Kara Eliadis '05
Kara Eliadis, a Bolton native from the Minuteman Class of 2005, was a Biotechnology career major, a member of the National Honor Society and cheerleading team, and participated in SkillsUSA. Kara graduated from the University of Massachusetts Lowell with a degree in biology. Kara works as a Lab Operations Specialist at Alkermes, a pharmaceutical company focusing on complex diseases and mental health. Previously, Kara was a cancer bioscience research intern for AstraZeneca Pharmaceuticals; a scientist at Cyprotex U.S. in Watertown, a pharmaceutical research company; and a field service engineer for Agilent Technologies in Lexington, an analytical instrumentation company.
Q. Why did you choose Minuteman?
Someone did a presentation at my middle school when I was in seventh grade. There was so much about Minuteman that appealed to me, and the more I got to learn about the shops, the more I was interested in doing the hands-on learning. At first, I thought about majoring in Automotive, but I went through Freshmen Exploratory and it opens up your options. I chose Biotechnology because I always wanted to do forensics; I always enjoyed watching shows like CSI.
Q. What did you appreciate most about Minuteman?
Because of my experience at Minuteman, I excelled in my college labs especially. I thought we did a lot of messing around and having fun in shop, but when I got to college I saw just how much I learned while having all that fun. I could do tasks in labs that my partners would struggle with. I didn’t make those simple mistakes. I was able to focus on the hard science and not the simplistic aspects of it.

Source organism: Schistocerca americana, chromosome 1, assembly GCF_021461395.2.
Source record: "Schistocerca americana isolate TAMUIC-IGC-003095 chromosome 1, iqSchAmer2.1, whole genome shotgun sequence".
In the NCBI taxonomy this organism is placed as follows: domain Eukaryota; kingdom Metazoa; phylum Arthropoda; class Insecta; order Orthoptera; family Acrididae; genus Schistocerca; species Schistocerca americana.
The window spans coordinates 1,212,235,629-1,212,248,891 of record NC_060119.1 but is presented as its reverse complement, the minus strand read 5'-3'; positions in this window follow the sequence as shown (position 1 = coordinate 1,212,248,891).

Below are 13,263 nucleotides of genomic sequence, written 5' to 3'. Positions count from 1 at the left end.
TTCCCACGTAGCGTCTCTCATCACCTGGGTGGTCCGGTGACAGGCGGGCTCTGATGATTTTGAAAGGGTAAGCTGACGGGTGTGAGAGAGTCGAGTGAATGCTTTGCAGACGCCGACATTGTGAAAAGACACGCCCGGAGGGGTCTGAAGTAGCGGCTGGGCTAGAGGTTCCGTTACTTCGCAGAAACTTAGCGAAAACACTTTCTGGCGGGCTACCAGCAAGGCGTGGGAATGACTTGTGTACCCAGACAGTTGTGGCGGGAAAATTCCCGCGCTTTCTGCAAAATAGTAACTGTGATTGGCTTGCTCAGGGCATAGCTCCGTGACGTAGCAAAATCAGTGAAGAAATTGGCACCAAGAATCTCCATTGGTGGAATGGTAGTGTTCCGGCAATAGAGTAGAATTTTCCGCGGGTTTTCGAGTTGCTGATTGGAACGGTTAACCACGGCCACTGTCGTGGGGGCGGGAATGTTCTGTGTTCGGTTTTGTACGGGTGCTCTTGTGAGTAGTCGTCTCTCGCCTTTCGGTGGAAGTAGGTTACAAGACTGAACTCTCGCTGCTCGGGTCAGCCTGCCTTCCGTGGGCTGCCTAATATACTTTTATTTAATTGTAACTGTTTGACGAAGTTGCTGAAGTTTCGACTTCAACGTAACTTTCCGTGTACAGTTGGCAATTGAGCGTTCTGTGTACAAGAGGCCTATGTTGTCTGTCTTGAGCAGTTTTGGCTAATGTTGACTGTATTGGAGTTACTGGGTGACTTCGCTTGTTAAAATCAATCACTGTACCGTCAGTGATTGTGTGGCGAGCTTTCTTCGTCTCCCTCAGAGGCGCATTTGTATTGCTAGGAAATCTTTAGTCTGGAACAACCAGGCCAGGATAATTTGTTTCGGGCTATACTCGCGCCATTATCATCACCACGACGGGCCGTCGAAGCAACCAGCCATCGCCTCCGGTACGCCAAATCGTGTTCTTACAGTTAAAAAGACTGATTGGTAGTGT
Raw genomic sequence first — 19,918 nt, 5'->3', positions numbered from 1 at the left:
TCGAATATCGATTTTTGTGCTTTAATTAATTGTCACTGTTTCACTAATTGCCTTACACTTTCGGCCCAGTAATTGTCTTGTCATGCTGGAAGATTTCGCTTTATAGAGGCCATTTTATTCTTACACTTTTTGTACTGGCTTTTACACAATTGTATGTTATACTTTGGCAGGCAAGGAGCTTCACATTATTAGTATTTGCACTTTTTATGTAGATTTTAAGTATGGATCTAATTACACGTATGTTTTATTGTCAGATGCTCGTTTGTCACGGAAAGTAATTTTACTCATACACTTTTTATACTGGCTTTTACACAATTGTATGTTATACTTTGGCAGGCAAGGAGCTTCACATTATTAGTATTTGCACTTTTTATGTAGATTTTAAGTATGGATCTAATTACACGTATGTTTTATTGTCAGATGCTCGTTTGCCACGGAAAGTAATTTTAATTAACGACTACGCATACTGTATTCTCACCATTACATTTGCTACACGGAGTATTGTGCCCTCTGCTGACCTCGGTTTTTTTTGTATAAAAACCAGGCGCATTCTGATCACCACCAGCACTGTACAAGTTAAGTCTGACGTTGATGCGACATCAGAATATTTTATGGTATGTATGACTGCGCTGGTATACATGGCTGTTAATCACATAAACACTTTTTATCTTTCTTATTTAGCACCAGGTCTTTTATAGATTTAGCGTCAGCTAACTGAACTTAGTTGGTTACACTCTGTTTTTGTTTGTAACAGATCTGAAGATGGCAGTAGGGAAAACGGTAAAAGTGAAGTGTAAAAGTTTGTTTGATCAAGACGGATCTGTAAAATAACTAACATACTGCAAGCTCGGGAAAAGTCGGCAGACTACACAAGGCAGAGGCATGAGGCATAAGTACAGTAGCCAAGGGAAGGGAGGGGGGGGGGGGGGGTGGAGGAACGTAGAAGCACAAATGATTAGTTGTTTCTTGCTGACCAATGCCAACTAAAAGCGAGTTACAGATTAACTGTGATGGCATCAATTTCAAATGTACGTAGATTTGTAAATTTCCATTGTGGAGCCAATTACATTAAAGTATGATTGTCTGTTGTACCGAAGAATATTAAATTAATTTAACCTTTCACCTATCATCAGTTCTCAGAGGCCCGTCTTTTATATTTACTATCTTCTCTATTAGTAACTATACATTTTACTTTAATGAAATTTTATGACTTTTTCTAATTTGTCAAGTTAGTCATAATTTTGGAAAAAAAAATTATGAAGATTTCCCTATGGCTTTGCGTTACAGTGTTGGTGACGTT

When I went on job or internship interviews, I listed my biotechnology certificate on my resume, and employers would always ask me how I attained one. They were always impressed when I explained how Minuteman worked.
Q. What do you like most about the biotechnology field?
The variety. There’s so much more in this field than I could have imagined. In my first post-college position, I enjoyed doing projects from start to finish independently. I realized that lab equipment would often break down, either from misuse or needing maintenance, and I grew into a position as a field service engineer. I could work hands on with the equipment but also use my brain and my background in biology. It’s a position I didn’t know I could have. The opportunities are endless, especially here in Boston.
Q. What advice would you give to current or prospective Minuteman students?
Try to find something you’re interested in and learn life skills around it. As a Minuteman student, you’re going to be a step up from others, even if you don’t choose your major as your “forever career.” You don’t need to have it all figured out. All the skills and experiences you gain at Minuteman are invaluable.
I also recommend getting involved in activities. I participated in SkillsUSA, served as Skills Parliamentarian then Historian, and did cheerleading for three years. It was a great to spend afternoons with your friends and share common interests. In 2004, the boys’ basketball team won the division championship and we got to cheer on the Celtics’ court at the TD Garden; that was really exciting.